Fashion on bookshelves


More than one third of department store buyers, a job that often required annual trips to Paris, were women by 1924.

From the book “The lost art of dress”

Banned Books Week

In honor of Banned Books Week, Fashion on Bookshelves’ contributor Isabella is taking a little deviation out of our usual route to celebrate her 5 favorite books that have been censored in the past, but that mean so much in our present and future: 

"Here is a comprehensive list of those amazing books that changed my perspective on life and made me think a bit deeper… Because writing should be a sacred form of free expression, and reading a tool to healthily develop personal opinion.

Knowledge is freedom, and freedom is everything. “

Isabella Garonzi

1. Alice’s Adventures in Wonderland - Lewis Carroll

Macmillan & Co., 1865

This book, once banned in China in the 1930s for its people-like portrayal of animals, that was seen as an insult to humans and disastrous to teach to children, is one of my favorites. Not only is Carroll’s classic filled with amazing imagery for kids, it also makes one think much as an adult, when one learns that the simplest lessons are truly the best. Phrases like “Who in the world am I? Ah, that’s the great puzzle” and  “I can’t go back to yesterday because I was a different person then” truly remain resilient and grow with one his/her whole life. An incredibly magical book, that will acquire new and special meanings each and every new time one reads through it. Favorite quote? “Alice: How long is forever? Rabbit: Sometimes, just one second.”

2. A Brave New World - Aldous Huxley

Chatto & Windus (now Random House), 1932

Banned in Ireland and Australia for sexual promiscuity allegations, Brave New World is the kind of freakishly sterile science fiction novel that keeps you thinking “What if… What if?!” An amazingly written and flawlessly modern read.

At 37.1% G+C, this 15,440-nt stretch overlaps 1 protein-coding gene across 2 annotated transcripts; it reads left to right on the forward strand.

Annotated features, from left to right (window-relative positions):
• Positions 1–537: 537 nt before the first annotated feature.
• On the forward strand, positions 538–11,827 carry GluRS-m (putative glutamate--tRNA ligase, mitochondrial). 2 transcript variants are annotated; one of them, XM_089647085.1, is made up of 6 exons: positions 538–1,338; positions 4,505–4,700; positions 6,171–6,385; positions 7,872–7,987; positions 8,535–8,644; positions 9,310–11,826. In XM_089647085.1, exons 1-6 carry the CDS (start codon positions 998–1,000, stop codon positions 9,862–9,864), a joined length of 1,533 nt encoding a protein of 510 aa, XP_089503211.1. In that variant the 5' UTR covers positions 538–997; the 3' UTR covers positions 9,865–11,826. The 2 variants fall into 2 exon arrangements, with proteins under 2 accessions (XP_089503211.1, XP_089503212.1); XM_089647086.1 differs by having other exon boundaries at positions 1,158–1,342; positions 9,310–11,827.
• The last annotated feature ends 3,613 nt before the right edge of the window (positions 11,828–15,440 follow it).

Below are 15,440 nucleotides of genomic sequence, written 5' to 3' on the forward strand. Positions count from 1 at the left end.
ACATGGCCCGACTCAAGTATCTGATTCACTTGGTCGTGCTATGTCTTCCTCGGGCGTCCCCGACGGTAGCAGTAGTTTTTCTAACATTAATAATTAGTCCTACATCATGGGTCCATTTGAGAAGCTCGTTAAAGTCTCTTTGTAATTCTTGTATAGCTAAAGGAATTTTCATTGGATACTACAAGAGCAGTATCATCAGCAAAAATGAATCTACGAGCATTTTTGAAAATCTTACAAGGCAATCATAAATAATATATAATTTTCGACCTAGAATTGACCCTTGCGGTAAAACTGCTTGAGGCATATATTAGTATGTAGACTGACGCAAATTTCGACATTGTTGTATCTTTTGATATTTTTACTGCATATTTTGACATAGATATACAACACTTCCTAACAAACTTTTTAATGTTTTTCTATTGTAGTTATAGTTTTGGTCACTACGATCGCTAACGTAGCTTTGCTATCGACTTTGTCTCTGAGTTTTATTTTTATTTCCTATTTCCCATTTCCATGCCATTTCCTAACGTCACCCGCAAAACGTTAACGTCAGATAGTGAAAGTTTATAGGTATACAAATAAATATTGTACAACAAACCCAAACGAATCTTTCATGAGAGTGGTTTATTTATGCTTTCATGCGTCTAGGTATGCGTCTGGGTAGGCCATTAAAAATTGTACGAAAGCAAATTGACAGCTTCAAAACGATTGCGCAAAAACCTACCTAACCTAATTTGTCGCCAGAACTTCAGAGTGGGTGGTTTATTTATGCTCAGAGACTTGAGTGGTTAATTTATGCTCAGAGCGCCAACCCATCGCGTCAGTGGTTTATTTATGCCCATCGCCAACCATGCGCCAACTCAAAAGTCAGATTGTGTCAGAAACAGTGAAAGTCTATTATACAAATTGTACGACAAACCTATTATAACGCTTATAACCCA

3. Animal Farm - George Orwell

Secker & Warburg, 1945

Originally banned in the USSR due to its condemnation of Communism, this novel is still banned in Cuba and North Korea, and censored in China. Animal Farm was the first book that really got me thinking about politics: it all makes perfect sense, especially when you read the quote “All animals are equal, but some are more equal than others.” A brilliant political satire, to say the least.

4. Lolita - Vladimir Nabokov

Olympia Press, 1955

This Russian masterpiece was banned in France, the U.K., Argentina, New Zealand, South Africa and Canada for being “obscene”. The writing is delightful, and its surrealist, almost ironic tone, and warm, lingering style confers fluidity and an elegant touch to the delicate, sensible topic and story that the book narrates, making Lolita a novel that has inspired pop culture immensely. 

5. Invisible Man - Ralph Ellison

Random House, 1952

This 1952 novel, dealing with issues such as Black identity, Marxism and Nationalism and banned from reading lists and schools in Pennsylvania, Washington state and Wisconsin, is immensely touching. Never have I felt alienation or loneliness in such a strong manner as when reading Invisible Man during my Journalism University years. Essential to restore one’s respect for life and other human beings. A must read for every young, forming mind. 


Norwich pattern books

These happy-looking books from the 18th century contain records. Not your regular historical records - who had died or was born, or how much was spent on bread and beer - but a record of cloth patterns available for purchase by customers. They survive from cloth producers in Norwich, England, and they are truly one of a kind: a showcase of cloth slips with handwritten numbers next to them for easy reference. The two lower images are from a pattern book of the Norwich cloth manufacturer John Kelly, who had such copies shipped to overseas customers in the 1760s. Hundreds of these beautiful objects must have circulated in 18th-century Europe, but they were almost all destroyed. The ones that do survive paint a colourful picture of a trade that made John and his colleagues very rich.

Pics: the top two images are from an 18th-century Norwich pattern book shown here; the lower ones are from a copy kept in the Victoria & Albert Museum in London (item 67-1885), more here.

(via costumehistory)